We have recently expanded the "Beauty for Ashes" website to include the crafts, prints and jewellery that we make. These have previously only been available in the craft shop on Enlli. Do take a look and if you like it, let your friends know!
Here's the link: http://www.beautyforashes.co.uk
Saturday, March 24, 2012
Sunday, March 4, 2012
We have recently enjoyed what has felt like the first taste of Spring. Yesterday I spent a while watching and photographing the bees as they excitedly made the most of the calm and warm day . At the hive entrances , large amounts of gorse pollen was being brought in , as well as the odd yellow-dusted worker returning from the willow blossom.
The Spring build up is quite slow on Bardsey , probably because of the exposed nature of the island and also because their nectar sources don’t really begin to appear in any quantity until late May . The first of these is the wonderful salt-tolerant Thrift (‘Sea-Pink’) which carpets much of the coastal heath and ancient earthen banks (‘Clodddiau’) .Nestled among their taller neighbours are the vivid blue flowers of Squill , which the bees also like to visit. Literature suggests that Thrift can produce a honey surplus in favourable conditions but I have yet to observe this happen . The usual time for the main honey flow has been during late June and into July , corresponding to the flowering of the abundant white clover. Mixed in , for extra flavour , the bees add nectar from Brambles , Bird’s-Foot Trefoil and Bell-Heather.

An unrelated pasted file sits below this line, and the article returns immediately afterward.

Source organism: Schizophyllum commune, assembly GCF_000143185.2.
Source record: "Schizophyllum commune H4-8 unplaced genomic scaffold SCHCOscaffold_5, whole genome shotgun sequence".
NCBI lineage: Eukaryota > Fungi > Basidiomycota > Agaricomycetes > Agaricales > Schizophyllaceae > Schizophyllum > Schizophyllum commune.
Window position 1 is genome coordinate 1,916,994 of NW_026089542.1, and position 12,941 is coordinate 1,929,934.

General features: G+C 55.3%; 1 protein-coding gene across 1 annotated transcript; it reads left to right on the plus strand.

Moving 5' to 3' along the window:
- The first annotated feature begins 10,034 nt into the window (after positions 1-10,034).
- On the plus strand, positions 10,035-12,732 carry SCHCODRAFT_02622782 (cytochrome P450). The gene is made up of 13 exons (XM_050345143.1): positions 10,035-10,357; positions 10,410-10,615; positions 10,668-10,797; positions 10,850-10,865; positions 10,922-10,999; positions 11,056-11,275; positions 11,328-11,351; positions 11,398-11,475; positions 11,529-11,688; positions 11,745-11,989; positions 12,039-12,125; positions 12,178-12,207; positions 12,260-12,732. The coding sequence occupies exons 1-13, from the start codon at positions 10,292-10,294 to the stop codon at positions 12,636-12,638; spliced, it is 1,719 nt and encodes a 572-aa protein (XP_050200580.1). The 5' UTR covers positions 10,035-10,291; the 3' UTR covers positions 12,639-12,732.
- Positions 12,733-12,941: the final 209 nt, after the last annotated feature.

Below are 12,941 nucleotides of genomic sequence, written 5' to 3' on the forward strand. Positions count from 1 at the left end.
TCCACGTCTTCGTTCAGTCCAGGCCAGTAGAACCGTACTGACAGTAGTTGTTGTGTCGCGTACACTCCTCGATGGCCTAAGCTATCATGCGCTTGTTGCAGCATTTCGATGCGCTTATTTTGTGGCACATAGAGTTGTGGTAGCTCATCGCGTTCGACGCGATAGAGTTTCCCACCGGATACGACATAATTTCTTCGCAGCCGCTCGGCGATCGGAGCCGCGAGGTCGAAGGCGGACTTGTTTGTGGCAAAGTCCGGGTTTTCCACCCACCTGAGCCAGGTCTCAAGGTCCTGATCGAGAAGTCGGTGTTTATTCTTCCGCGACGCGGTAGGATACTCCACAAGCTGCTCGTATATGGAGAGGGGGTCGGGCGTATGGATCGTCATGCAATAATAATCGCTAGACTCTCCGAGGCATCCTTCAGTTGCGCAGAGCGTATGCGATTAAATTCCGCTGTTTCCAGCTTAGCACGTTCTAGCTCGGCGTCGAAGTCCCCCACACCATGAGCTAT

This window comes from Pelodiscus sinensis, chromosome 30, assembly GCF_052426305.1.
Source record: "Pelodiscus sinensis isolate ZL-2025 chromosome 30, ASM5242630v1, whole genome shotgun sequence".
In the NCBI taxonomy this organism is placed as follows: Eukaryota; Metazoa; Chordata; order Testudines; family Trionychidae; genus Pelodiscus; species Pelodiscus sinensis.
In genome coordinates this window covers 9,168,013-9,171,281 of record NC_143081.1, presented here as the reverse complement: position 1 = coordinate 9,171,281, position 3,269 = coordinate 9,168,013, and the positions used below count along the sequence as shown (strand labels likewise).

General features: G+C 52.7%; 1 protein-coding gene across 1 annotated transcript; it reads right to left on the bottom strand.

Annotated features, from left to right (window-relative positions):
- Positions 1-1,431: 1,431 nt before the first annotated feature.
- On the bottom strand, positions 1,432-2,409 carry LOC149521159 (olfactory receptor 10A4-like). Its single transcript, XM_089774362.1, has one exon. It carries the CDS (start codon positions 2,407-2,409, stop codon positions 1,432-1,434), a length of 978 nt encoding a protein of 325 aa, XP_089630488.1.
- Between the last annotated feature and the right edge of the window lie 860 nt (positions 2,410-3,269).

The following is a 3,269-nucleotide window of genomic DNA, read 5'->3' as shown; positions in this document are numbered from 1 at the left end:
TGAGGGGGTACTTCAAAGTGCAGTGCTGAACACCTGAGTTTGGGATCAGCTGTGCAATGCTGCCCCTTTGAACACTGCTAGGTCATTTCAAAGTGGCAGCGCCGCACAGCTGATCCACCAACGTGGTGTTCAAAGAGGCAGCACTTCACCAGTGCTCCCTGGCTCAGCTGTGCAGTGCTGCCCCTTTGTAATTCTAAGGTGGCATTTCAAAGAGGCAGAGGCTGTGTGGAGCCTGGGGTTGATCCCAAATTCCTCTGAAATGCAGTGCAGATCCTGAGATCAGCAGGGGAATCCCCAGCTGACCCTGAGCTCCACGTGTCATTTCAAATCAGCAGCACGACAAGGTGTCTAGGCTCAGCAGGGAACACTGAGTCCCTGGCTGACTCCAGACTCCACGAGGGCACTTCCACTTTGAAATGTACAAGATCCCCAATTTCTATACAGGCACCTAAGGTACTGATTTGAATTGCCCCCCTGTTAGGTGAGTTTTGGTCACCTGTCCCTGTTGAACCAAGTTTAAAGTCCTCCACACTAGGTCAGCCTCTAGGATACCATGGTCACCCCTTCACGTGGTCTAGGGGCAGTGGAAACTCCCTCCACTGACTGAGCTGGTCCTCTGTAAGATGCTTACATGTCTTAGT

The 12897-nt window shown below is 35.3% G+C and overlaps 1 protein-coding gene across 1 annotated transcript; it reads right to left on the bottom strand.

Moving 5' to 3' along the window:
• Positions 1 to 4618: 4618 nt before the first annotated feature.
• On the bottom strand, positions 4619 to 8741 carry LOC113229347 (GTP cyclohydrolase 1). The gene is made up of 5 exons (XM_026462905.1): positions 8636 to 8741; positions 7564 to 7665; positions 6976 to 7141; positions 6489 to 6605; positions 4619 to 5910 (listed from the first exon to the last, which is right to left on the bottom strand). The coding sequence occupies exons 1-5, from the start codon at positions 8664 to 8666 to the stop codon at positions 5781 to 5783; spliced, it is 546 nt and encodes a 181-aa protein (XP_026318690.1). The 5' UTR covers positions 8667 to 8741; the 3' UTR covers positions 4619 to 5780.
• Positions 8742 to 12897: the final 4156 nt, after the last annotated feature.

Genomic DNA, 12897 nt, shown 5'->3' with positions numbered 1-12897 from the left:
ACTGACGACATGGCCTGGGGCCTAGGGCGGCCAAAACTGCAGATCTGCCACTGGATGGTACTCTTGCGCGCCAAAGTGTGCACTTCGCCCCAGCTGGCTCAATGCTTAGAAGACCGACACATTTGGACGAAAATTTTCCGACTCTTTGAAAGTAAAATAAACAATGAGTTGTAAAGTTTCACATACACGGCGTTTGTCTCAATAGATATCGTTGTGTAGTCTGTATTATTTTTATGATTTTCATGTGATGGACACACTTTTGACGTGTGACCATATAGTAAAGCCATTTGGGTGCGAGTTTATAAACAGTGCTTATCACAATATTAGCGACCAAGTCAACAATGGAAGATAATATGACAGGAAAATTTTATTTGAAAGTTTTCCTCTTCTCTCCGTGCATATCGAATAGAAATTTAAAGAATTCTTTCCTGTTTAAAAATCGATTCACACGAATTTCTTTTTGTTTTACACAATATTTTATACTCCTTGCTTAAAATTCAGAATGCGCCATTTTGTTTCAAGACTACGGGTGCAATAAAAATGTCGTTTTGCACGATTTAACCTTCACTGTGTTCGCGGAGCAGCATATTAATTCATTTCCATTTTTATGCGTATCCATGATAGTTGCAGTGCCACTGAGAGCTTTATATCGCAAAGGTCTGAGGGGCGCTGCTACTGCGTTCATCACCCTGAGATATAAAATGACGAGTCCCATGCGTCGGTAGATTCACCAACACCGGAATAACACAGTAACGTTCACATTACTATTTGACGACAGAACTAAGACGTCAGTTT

I have been pleasantly surprised at the consistent harvest of honey that we have had over the last eight years , usually a modest 30-40 lbs per hive. I sacrificed some of the honey yield last year for the sake of increasing the number of colonies. I now have six hives. I’m hoping this will help meet the demand for ‘Bardsey Honey’ at our cafe/craft shop which regularly runs out part way through the summer.
Some of the advantages of having such a unique and isolated apiary include being largely beyond sources of disease and the re-infestations that can affect mainland bees. I have not seen a Varroa mite in my hives for at least three years now ,much to my relief. However , one of the down-sides of isolation is the weakening affect of in-breeding. While I still had my bees in Conwy I would regularly bring nucleii over to enrich the gene-pool. More recently though , without my Conwy bees and with the difficulty of transporting nucs , I have begun to use bought-in queens. I will be watching with interest this season to see how they perform compared with their in-bred predecessors.
Working on the Hebe..